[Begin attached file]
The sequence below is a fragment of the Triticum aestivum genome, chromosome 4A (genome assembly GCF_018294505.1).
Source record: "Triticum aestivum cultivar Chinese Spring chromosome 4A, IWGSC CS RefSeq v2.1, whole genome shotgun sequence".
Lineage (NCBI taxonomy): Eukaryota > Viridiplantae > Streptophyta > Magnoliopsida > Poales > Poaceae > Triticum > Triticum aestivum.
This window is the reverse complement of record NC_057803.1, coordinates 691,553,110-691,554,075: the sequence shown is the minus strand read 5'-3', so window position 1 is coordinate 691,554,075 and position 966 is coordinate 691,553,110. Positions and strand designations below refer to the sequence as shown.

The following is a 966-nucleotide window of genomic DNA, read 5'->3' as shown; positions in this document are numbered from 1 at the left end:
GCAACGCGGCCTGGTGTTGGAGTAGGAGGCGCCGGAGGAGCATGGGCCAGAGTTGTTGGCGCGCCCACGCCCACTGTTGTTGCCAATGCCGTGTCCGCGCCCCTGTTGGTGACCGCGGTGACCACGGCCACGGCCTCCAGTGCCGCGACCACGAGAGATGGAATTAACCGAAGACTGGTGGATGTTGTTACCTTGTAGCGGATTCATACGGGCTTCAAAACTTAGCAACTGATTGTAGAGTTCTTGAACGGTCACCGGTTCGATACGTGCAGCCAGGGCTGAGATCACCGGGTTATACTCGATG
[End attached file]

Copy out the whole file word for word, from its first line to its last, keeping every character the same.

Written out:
The sequence below is a fragment of the Triticum aestivum genome, chromosome 4A (genome assembly GCF_018294505.1).
Source record: "Triticum aestivum cultivar Chinese Spring chromosome 4A, IWGSC CS RefSeq v2.1, whole genome shotgun sequence".
Lineage (NCBI taxonomy): Eukaryota > Viridiplantae > Streptophyta > Magnoliopsida > Poales > Poaceae > Triticum > Triticum aestivum.
This window is the reverse complement of record NC_057803.1, coordinates 691,553,110-691,554,075: the sequence shown is the minus strand read 5'-3', so window position 1 is coordinate 691,554,075 and position 966 is coordinate 691,553,110. Positions and strand designations below refer to the sequence as shown.

The following is a 966-nucleotide window of genomic DNA, read 5'->3' as shown; positions in this document are numbered from 1 at the left end:
GCAACGCGGCCTGGTGTTGGAGTAGGAGGCGCCGGAGGAGCATGGGCCAGAGTTGTTGGCGCGCCCACGCCCACTGTTGTTGCCAATGCCGTGTCCGCGCCCCTGTTGGTGACCGCGGTGACCACGGCCACGGCCTCCAGTGCCGCGACCACGAGAGATGGAATTAACCGAAGACTGGTGGATGTTGTTACCTTGTAGCGGATTCATACGGGCTTCAAAACTTAGCAACTGATTGTAGAGTTCTTGAACGGTCACCGGTTCGATACGTGCAGCCAGGGCTGAGATCACCGGGTTATACTCGATG